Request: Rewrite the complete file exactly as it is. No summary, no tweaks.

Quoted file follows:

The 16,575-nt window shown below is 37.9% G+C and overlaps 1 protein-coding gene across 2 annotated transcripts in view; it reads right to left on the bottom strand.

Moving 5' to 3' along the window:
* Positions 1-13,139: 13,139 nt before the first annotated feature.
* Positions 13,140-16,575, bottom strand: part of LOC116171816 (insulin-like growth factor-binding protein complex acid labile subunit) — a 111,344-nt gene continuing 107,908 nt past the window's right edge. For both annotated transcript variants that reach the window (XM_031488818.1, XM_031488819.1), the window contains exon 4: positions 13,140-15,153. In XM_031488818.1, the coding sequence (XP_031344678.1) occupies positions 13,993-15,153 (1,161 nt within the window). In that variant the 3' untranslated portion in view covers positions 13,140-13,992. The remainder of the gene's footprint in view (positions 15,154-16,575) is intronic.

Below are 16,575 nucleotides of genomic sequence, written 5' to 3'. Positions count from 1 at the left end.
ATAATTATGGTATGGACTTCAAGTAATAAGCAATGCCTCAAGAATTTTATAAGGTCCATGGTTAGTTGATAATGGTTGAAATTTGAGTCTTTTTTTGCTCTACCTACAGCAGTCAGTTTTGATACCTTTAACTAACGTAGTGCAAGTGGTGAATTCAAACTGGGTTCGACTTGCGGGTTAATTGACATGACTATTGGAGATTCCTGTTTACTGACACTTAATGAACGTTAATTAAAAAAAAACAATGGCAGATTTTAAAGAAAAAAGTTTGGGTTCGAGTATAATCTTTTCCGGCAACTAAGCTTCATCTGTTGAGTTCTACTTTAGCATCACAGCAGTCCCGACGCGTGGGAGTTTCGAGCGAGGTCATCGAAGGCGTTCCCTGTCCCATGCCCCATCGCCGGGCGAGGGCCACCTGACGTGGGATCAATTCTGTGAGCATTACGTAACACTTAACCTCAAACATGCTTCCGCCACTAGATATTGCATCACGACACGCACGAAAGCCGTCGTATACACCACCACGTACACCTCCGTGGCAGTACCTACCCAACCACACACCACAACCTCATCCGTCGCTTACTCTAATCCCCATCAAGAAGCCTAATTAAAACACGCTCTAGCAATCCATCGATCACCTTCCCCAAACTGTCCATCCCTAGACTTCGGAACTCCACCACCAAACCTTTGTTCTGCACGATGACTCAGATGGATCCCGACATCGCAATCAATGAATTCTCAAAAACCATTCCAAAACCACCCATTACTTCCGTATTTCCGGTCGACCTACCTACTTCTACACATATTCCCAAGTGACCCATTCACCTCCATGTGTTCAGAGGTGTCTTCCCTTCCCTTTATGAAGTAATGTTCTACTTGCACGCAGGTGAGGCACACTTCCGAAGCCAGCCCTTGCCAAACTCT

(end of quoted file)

The 16,575-nt window shown below is 37.9% G+C and overlaps 1 protein-coding gene across 2 annotated transcripts in view; it reads right to left on the bottom strand.

Moving 5' to 3' along the window:
* Positions 1-13,139: 13,139 nt before the first annotated feature.
* Positions 13,140-16,575, bottom strand: part of LOC116171816 (insulin-like growth factor-binding protein complex acid labile subunit) — a 111,344-nt gene continuing 107,908 nt past the window's right edge. For both annotated transcript variants that reach the window (XM_031488818.1, XM_031488819.1), the window contains exon 4: positions 13,140-15,153. In XM_031488818.1, the coding sequence (XP_031344678.1) occupies positions 13,993-15,153 (1,161 nt within the window). In that variant the 3' untranslated portion in view covers positions 13,140-13,992. The remainder of the gene's footprint in view (positions 15,154-16,575) is intronic.

Below are 16,575 nucleotides of genomic sequence, written 5' to 3'. Positions count from 1 at the left end.
ATAATTATGGTATGGACTTCAAGTAATAAGCAATGCCTCAAGAATTTTATAAGGTCCATGGTTAGTTGATAATGGTTGAAATTTGAGTCTTTTTTTGCTCTACCTACAGCAGTCAGTTTTGATACCTTTAACTAACGTAGTGCAAGTGGTGAATTCAAACTGGGTTCGACTTGCGGGTTAATTGACATGACTATTGGAGATTCCTGTTTACTGACACTTAATGAACGTTAATTAAAAAAAAACAATGGCAGATTTTAAAGAAAAAAGTTTGGGTTCGAGTATAATCTTTTCCGGCAACTAAGCTTCATCTGTTGAGTTCTACTTTAGCATCACAGCAGTCCCGACGCGTGGGAGTTTCGAGCGAGGTCATCGAAGGCGTTCCCTGTCCCATGCCCCATCGCCGGGCGAGGGCCACCTGACGTGGGATCAATTCTGTGAGCATTACGTAACACTTAACCTCAAACATGCTTCCGCCACTAGATATTGCATCACGACACGCACGAAAGCCGTCGTATACACCACCACGTACACCTCCGTGGCAGTACCTACCCAACCACACACCACAACCTCATCCGTCGCTTACTCTAATCCCCATCAAGAAGCCTAATTAAAACACGCTCTAGCAATCCATCGATCACCTTCCCCAAACTGTCCATCCCTAGACTTCGGAACTCCACCACCAAACCTTTGTTCTGCACGATGACTCAGATGGATCCCGACATCGCAATCAATGAATTCTCAAAAACCATTCCAAAACCACCCATTACTTCCGTATTTCCGGTCGACCTACCTACTTCTACACATATTCCCAAGTGACCCATTCACCTCCATGTGTTCAGAGGTGTCTTCCCTTCCCTTTATGAAGTAATGTTCTACTTGCACGCAGGTGAGGCACACTTCCGAAGCCAGCCCTTGCCAAACTCT